Oscar Thalinger’s work evolved from realistic landscapes to non-objective abstract modernism. At age fifteen, Thalinger enrolled in the Art School in St. Louis, which later became the Fine Arts School of Washington University. There he studied painting and drawing during the day and sculpture at night.

Thalinger became known in the late 1920s and early thirties for his images of “old St. Louis landmarks and dwellings which had lost their former glory”. Along with other local artists of the twenties and thirties, “he sought both inspiration and escape from the city’s problems. During this period he did Regionalist subjects and participated in the Ste. Genevieve Art Colony, a group of painters attracted to the picturesque town of St. Genevieve, Missouri near St. Louis.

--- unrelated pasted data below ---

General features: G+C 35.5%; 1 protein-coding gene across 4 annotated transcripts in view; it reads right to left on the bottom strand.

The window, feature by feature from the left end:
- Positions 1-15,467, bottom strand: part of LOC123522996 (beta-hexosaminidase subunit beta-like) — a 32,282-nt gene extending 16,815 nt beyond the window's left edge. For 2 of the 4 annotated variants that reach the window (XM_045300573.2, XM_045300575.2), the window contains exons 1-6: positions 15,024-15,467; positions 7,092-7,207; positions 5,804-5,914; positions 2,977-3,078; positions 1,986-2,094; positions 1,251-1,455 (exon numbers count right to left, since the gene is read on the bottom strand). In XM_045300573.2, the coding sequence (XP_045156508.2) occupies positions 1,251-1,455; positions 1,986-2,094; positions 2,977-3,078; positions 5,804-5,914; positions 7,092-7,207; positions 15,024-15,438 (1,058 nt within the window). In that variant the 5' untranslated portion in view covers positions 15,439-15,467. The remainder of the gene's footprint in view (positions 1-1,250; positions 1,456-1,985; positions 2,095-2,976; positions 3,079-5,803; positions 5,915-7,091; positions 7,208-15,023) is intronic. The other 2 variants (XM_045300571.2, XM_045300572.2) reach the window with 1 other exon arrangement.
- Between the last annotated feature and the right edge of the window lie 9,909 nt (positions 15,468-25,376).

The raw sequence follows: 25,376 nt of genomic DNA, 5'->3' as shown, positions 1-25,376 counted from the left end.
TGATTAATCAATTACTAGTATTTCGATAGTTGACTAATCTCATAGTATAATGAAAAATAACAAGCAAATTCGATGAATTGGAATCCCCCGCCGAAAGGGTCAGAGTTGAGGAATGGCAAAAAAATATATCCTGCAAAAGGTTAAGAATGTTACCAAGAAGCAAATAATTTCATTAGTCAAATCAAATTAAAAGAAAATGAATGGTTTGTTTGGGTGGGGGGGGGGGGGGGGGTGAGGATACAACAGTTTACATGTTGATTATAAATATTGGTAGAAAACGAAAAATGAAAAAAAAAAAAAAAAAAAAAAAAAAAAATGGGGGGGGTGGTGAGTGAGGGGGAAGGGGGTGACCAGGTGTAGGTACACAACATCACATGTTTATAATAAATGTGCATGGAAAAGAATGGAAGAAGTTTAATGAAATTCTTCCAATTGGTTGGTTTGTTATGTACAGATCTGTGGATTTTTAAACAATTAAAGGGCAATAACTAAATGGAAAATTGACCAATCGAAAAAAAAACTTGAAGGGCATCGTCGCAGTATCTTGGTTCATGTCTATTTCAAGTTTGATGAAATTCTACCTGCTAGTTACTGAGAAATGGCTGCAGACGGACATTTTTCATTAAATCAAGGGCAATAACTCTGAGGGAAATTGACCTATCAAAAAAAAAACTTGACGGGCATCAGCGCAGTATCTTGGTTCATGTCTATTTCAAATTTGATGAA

While expanding his subject matter his style remained the same; however he was intrigued by distortion of perspective and abandonment of realism. French-inspired Cubism and German-inspired Abstract Expressionism may have challenged him while studying in both Paris and Munich during the first decade of the twentieth century.

With this influence his work went from the social realism of the twenties and thirties, which was then dominant, to American modernism after the war. Modernism would remain his style and in 1946 the City Art Museum of St. Louis acquired his work for its permanent collection.

Grouping his work into three categories, Thalinger’s retrospective exhibit was presented to St. Louis in 1955. The majority of his paintings displayed were abstract and non-objective with three examples of “representational-subjective” (realist).

Thalinger was a member of the Artists’ Guild, the St. Louis Art League, the 2 x 4 Society and was President of Artists Equity.

Source: Thomas E. Morrissey, “E. Oscar Thalinger, St. Louis Modernist” American Art Review, Feb-March 1994